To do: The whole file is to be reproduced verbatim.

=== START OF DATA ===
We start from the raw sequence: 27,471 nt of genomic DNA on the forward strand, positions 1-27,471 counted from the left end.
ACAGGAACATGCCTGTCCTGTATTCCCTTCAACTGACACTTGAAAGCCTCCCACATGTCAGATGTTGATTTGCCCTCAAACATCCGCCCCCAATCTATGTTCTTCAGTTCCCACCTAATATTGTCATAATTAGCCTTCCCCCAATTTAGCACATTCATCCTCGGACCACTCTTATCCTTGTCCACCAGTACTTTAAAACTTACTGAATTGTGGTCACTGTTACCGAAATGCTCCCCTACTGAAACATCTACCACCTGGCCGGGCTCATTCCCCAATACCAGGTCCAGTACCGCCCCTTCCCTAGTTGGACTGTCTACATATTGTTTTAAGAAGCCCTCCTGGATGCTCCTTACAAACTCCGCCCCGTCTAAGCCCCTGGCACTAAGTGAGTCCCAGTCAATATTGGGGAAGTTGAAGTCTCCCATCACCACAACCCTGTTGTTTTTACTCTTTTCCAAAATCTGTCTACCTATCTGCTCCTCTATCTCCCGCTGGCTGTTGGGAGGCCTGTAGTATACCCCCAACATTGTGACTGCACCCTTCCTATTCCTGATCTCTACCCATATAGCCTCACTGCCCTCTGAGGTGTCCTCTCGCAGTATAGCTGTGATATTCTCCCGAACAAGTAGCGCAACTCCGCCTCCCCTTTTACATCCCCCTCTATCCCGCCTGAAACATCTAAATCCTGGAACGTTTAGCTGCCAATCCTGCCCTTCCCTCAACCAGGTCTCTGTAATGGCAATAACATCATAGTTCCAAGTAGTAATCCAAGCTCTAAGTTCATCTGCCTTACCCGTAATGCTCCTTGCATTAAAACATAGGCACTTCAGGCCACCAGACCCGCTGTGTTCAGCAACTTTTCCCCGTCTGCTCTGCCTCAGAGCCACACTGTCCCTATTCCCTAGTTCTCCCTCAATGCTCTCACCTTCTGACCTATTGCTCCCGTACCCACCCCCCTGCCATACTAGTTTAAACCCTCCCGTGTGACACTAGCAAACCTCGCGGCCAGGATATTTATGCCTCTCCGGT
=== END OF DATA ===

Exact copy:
We start from the raw sequence: 27,471 nt of genomic DNA on the forward strand, positions 1-27,471 counted from the left end.
ACAGGAACATGCCTGTCCTGTATTCCCTTCAACTGACACTTGAAAGCCTCCCACATGTCAGATGTTGATTTGCCCTCAAACATCCGCCCCCAATCTATGTTCTTCAGTTCCCACCTAATATTGTCATAATTAGCCTTCCCCCAATTTAGCACATTCATCCTCGGACCACTCTTATCCTTGTCCACCAGTACTTTAAAACTTACTGAATTGTGGTCACTGTTACCGAAATGCTCCCCTACTGAAACATCTACCACCTGGCCGGGCTCATTCCCCAATACCAGGTCCAGTACCGCCCCTTCCCTAGTTGGACTGTCTACATATTGTTTTAAGAAGCCCTCCTGGATGCTCCTTACAAACTCCGCCCCGTCTAAGCCCCTGGCACTAAGTGAGTCCCAGTCAATATTGGGGAAGTTGAAGTCTCCCATCACCACAACCCTGTTGTTTTTACTCTTTTCCAAAATCTGTCTACCTATCTGCTCCTCTATCTCCCGCTGGCTGTTGGGAGGCCTGTAGTATACCCCCAACATTGTGACTGCACCCTTCCTATTCCTGATCTCTACCCATATAGCCTCACTGCCCTCTGAGGTGTCCTCTCGCAGTATAGCTGTGATATTCTCCCGAACAAGTAGCGCAACTCCGCCTCCCCTTTTACATCCCCCTCTATCCCGCCTGAAACATCTAAATCCTGGAACGTTTAGCTGCCAATCCTGCCCTTCCCTCAACCAGGTCTCTGTAATGGCAATAACATCATAGTTCCAAGTAGTAATCCAAGCTCTAAGTTCATCTGCCTTACCCGTAATGCTCCTTGCATTAAAACATAGGCACTTCAGGCCACCAGACCCGCTGTGTTCAGCAACTTTTCCCCGTCTGCTCTGCCTCAGAGCCACACTGTCCCTATTCCCTAGTTCTCCCTCAATGCTCTCACCTTCTGACCTATTGCTCCCGTACCCACCCCCCTGCCATACTAGTTTAAACCCTCCCGTGTGACACTAGCAAACCTCGCGGCCAGGATATTTATGCCTCTCCGGT